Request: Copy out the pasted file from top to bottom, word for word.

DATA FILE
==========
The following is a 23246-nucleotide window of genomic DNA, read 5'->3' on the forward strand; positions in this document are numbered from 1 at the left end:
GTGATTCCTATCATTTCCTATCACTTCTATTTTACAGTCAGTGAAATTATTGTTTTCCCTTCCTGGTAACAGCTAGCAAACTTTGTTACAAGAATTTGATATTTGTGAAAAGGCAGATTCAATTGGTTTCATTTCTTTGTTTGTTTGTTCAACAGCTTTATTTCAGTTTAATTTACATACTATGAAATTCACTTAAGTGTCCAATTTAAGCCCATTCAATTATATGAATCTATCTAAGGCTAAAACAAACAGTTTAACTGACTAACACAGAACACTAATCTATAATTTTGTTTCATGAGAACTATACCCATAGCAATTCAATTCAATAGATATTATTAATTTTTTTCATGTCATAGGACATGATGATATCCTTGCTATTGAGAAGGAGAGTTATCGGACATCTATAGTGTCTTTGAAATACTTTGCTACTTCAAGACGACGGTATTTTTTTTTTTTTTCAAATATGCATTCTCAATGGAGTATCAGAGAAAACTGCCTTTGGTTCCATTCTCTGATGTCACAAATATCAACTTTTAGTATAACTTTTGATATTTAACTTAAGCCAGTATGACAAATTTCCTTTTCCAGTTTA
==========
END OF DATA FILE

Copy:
The following is a 23246-nucleotide window of genomic DNA, read 5'->3' on the forward strand; positions in this document are numbered from 1 at the left end:
GTGATTCCTATCATTTCCTATCACTTCTATTTTACAGTCAGTGAAATTATTGTTTTCCCTTCCTGGTAACAGCTAGCAAACTTTGTTACAAGAATTTGATATTTGTGAAAAGGCAGATTCAATTGGTTTCATTTCTTTGTTTGTTTGTTCAACAGCTTTATTTCAGTTTAATTTACATACTATGAAATTCACTTAAGTGTCCAATTTAAGCCCATTCAATTATATGAATCTATCTAAGGCTAAAACAAACAGTTTAACTGACTAACACAGAACACTAATCTATAATTTTGTTTCATGAGAACTATACCCATAGCAATTCAATTCAATAGATATTATTAATTTTTTTCATGTCATAGGACATGATGATATCCTTGCTATTGAGAAGGAGAGTTATCGGACATCTATAGTGTCTTTGAAATACTTTGCTACTTCAAGACGACGGTATTTTTTTTTTTTTTCAAATATGCATTCTCAATGGAGTATCAGAGAAAACTGCCTTTGGTTCCATTCTCTGATGTCACAAATATCAACTTTTAGTATAACTTTTGATATTTAACTTAAGCCAGTATGACAAATTTCCTTTTCCAGTTTA